Writing a Problem Statement
When writing a problem statement, it is important to clearly identify and state the organizational problem that needs to be resolved. To articulate this information clearly, the following pieces can be used as building blocks for the statement.
Original problem or focus question
Restate the initial problem that launched the inquiry process, or rewrite the focus question or one of the clarifying questions as a statement.
Stakeholders who are most affected by the problem
Identify who is most directly impacted by this problem. Alternately, who would benefit the most if this problem were resolved?
Type of problem
For example, is the problem based upon skills, attitudes, knowledge, resources, competition, defects, or something else?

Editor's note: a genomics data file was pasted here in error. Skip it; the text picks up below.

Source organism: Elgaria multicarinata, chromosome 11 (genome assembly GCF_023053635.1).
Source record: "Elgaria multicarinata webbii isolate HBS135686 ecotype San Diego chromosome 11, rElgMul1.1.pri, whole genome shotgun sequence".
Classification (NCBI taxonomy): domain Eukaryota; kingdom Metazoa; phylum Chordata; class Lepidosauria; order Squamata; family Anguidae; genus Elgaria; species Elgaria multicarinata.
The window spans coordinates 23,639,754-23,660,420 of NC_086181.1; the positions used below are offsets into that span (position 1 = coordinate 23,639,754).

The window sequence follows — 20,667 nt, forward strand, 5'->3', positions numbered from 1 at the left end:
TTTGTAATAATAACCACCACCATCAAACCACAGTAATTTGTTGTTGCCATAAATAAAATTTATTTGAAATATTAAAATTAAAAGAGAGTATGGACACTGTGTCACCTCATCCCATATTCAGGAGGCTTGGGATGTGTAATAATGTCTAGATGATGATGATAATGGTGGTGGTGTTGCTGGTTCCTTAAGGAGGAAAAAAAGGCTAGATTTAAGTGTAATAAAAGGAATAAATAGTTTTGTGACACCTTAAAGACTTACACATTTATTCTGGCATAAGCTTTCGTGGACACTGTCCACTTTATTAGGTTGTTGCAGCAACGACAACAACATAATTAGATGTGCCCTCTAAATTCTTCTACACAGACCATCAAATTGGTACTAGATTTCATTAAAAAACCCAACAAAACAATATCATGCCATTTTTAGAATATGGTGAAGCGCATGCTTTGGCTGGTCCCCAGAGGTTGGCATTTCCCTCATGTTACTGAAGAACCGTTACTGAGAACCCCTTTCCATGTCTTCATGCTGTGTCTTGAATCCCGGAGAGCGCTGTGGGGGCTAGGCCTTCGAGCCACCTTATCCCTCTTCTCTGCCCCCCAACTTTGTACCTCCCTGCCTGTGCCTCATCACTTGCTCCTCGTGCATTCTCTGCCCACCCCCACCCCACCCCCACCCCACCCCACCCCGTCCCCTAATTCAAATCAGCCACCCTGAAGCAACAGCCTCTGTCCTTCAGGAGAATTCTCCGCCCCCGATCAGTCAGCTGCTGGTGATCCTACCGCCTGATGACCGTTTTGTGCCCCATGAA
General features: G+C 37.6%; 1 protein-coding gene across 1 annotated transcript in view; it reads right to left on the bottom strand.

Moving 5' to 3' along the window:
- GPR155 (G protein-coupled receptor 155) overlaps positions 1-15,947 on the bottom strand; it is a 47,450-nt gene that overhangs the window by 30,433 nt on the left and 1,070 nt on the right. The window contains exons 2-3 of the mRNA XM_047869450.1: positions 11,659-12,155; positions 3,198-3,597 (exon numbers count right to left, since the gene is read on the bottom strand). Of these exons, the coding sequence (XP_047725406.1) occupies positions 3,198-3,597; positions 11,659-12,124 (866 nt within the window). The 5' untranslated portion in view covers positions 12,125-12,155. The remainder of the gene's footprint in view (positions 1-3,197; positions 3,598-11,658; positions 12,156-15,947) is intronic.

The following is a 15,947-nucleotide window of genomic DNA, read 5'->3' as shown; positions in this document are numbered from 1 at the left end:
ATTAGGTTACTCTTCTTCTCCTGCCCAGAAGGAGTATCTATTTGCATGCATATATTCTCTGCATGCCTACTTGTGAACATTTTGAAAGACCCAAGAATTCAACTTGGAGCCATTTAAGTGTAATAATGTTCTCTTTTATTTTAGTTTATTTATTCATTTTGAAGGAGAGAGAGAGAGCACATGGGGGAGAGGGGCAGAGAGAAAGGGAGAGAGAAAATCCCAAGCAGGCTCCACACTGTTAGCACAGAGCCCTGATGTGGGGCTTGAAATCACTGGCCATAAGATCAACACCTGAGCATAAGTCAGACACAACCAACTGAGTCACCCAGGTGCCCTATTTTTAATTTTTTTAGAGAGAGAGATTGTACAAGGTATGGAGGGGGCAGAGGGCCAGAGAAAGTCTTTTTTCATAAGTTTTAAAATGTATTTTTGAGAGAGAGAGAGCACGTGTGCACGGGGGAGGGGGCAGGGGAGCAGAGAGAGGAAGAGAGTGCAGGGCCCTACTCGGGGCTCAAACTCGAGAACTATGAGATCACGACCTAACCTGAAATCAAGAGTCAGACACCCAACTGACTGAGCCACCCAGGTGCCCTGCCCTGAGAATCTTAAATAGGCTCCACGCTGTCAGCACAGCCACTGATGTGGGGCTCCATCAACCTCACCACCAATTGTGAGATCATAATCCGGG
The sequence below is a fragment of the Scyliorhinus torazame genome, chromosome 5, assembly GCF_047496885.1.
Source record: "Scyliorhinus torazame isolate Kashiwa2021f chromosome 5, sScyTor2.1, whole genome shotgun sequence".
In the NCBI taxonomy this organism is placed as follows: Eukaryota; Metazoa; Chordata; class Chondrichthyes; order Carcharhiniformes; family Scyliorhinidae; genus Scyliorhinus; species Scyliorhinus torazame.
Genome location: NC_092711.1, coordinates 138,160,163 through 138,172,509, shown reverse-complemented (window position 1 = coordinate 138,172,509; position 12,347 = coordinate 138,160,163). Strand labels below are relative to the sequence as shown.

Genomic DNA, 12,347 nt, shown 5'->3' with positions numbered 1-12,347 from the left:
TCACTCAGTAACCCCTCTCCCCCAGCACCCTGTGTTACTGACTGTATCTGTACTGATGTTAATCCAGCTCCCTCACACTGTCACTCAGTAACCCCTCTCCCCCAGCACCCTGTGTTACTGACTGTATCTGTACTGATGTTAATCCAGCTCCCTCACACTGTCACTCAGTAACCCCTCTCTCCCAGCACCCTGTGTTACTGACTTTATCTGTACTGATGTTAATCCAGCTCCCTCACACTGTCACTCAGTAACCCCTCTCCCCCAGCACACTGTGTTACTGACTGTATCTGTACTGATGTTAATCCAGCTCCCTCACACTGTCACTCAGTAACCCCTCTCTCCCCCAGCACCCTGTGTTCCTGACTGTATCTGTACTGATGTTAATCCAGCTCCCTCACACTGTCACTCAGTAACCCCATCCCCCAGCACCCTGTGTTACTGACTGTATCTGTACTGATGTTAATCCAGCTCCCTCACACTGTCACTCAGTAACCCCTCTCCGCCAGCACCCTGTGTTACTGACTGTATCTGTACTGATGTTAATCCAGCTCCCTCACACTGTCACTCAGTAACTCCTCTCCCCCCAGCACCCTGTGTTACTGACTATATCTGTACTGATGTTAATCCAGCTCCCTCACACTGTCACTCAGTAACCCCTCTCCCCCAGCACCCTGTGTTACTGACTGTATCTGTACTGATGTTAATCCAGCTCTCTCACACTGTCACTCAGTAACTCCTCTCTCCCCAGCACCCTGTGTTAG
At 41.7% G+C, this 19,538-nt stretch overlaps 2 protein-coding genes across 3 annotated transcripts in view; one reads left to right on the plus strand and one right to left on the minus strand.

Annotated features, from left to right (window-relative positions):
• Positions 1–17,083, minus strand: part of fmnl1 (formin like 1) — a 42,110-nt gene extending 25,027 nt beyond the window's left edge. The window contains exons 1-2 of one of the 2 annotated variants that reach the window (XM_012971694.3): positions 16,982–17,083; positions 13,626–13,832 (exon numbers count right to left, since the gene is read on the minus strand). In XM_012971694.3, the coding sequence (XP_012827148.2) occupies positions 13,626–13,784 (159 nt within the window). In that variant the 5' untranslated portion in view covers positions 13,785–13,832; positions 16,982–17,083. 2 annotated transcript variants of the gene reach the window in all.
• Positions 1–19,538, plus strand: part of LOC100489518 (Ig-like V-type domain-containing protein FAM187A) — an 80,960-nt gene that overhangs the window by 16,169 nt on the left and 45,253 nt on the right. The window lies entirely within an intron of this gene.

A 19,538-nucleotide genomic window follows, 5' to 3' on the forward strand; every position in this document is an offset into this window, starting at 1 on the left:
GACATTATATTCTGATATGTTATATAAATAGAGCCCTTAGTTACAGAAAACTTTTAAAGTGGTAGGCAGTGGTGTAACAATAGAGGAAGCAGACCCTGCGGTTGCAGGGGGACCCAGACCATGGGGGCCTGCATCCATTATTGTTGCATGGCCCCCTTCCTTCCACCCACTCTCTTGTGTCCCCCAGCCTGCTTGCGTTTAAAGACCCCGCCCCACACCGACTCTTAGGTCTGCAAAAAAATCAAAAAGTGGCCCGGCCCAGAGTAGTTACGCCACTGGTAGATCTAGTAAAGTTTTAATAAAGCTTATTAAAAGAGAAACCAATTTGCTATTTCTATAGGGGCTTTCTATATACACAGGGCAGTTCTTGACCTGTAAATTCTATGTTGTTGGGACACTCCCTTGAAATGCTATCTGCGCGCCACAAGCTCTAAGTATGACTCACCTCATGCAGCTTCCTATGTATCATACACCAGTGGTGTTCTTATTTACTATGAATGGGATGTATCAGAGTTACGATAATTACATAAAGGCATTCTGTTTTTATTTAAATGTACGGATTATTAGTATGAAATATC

Suspected cause(s) of the problem
Based on the data analysis or the root cause analysis, what does the team think is the most significant cause or causes contributing to this problem? What, if addressed, would make the greatest impact on resolving the problem? Include specific evidence.
Goal for improvement and long-term impact
Describe the target for impact. The goal should be measurable.
Impact to stakeholders
Describe possible impacts to stakeholders if the problem is not addressed.
Proposal for addressing the problem
The proposal is a high-level strategy that represents promising practices drawn from research, local knowledge, and local expertise. Note sources, if possible, when presenting this information. This proposal will become the basis for subsequent action planning.
Final problem statement
Tie the above statements into three to five coherent sentences that could be easily understood by a wide range of stakeholders.
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